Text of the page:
Lastly for this column, I would like to point out how very well done the hard relationships were done as well. The unhealthy ones that people struggle with throughout life. I feel like sometimes the severity of these relationships are muted in books like this where you expect the budding romance to be the main focus, and many times these other relationships are merely scratched at the surface to further the romantic plot. I appreciated the time taken to analyze these relationships in this story. The consequences, the burden, the way they can shape the person you are and are becoming. They are important too, and their voice was loud and clear.
2) The music.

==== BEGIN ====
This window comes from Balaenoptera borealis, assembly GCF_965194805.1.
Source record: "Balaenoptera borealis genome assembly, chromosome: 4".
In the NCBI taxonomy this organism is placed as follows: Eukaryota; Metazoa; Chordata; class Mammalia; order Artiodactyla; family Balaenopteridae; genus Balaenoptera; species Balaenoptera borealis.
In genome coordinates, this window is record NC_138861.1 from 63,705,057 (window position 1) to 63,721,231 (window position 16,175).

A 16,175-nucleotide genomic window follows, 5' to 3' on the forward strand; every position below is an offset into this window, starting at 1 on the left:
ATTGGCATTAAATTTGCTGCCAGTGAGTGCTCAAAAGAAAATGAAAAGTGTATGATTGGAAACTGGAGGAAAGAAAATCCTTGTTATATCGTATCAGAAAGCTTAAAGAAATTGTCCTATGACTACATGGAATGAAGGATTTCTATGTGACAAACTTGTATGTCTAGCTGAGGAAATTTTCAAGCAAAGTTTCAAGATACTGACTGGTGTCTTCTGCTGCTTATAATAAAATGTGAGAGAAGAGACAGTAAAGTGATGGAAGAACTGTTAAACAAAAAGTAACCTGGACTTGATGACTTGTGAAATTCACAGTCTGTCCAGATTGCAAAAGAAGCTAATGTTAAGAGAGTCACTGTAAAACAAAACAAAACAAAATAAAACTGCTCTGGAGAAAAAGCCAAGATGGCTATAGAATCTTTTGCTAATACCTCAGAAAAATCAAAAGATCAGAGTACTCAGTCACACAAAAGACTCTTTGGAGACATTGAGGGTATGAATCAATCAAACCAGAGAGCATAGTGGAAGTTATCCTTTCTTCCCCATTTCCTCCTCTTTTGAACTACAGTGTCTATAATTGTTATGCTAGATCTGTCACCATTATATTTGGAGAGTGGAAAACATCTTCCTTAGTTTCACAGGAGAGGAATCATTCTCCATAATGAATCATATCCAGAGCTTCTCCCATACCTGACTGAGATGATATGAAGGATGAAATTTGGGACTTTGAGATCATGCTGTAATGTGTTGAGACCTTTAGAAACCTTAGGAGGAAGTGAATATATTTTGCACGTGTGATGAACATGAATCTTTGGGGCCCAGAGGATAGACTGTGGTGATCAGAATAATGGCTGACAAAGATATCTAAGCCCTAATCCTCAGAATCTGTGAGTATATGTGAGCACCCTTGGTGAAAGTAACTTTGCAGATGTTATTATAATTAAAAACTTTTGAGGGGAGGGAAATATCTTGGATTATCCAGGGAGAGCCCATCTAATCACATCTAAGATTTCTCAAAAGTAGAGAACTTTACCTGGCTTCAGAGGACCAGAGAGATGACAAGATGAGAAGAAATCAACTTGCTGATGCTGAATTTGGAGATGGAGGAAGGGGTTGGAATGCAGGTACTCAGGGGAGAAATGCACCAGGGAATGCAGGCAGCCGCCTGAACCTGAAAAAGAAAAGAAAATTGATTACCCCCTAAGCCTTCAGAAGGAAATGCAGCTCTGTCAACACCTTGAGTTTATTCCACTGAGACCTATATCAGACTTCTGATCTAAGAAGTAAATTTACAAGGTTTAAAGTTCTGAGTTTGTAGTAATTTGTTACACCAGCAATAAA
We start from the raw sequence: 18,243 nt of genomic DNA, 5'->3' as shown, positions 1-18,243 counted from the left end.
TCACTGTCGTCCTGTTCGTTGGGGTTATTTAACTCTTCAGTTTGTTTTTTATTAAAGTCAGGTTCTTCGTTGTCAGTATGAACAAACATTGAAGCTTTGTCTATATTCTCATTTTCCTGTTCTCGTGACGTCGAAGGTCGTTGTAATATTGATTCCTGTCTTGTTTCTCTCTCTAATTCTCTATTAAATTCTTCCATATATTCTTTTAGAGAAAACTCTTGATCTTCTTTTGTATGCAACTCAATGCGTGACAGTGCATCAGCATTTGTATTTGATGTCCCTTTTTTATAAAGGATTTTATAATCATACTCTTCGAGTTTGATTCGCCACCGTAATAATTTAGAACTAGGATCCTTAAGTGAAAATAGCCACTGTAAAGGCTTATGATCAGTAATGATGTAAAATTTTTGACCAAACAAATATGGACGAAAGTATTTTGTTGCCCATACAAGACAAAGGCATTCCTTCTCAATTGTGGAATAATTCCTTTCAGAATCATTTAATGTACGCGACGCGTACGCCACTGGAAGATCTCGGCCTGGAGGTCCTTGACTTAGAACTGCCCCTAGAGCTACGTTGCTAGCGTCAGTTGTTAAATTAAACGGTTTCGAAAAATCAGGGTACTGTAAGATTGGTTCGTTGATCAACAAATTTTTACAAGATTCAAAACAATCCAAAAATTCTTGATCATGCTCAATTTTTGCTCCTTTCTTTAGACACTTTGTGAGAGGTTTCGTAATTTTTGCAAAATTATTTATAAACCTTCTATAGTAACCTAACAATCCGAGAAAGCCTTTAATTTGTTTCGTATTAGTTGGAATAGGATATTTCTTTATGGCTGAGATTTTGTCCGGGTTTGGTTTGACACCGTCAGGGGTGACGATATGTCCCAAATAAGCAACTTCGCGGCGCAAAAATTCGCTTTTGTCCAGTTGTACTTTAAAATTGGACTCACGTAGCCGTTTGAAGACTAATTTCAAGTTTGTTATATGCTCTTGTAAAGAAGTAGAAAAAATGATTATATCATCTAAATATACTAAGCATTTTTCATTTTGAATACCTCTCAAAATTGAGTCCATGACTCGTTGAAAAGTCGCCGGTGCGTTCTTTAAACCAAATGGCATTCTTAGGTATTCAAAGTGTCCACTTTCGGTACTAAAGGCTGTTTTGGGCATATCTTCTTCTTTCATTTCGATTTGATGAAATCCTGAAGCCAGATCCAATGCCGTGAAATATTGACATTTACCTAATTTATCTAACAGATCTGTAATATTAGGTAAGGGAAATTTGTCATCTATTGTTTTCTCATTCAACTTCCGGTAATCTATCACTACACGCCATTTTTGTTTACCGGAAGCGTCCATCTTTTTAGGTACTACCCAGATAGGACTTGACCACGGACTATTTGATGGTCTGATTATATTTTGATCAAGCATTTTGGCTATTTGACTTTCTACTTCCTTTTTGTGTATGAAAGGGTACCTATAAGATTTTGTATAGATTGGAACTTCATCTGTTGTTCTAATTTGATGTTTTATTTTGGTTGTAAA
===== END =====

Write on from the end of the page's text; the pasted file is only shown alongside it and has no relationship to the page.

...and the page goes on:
Music, to me, has always been an important thing in my life. And not because I play it. I learned hot cross buns on the recorder and heart and soul on the piano, but I never quite made it into the musician category. Music is important to me for the sheer fact that it moves me. It has been forever linked with the way I feel. I have a huge appreciation for it, and my tastes are eclectic. So many times you can tell my mood simply by what I am playing in the moment. I have music that speaks to my rage on a bad day, music to soothe when I am feeling chill, music to amp me up and get me in that party kind of mood, etc. And music is linked to so many memories throughout my life. I vividly remember learning to roller-skate with my Walkman (yes, I am that old) to Billy Idol’s Mony, Mony. I remember doing the Macarena, Hustle, and Electric slide at my middle school dances, all be it terribly because I have no rhythm but it has never stopped a gal from trying and having fun. Brown-eyed Girl is reminds me of summer nights grades 1-4 and the dad garage band that would play this song every year literally out of a garage during our block party. First concert to first kiss, so many amazing things have been imprinted in my brain to the sound of an unforgettable melody. So, yes, the music being such a core part of this story, and so very important to the characters, it was moving to me. I loved the way they sometimes communicated best with each other through their music. And ultimately, I really respected the way that they choose to define what the music meant to them and how they’d like it to fit in their lives.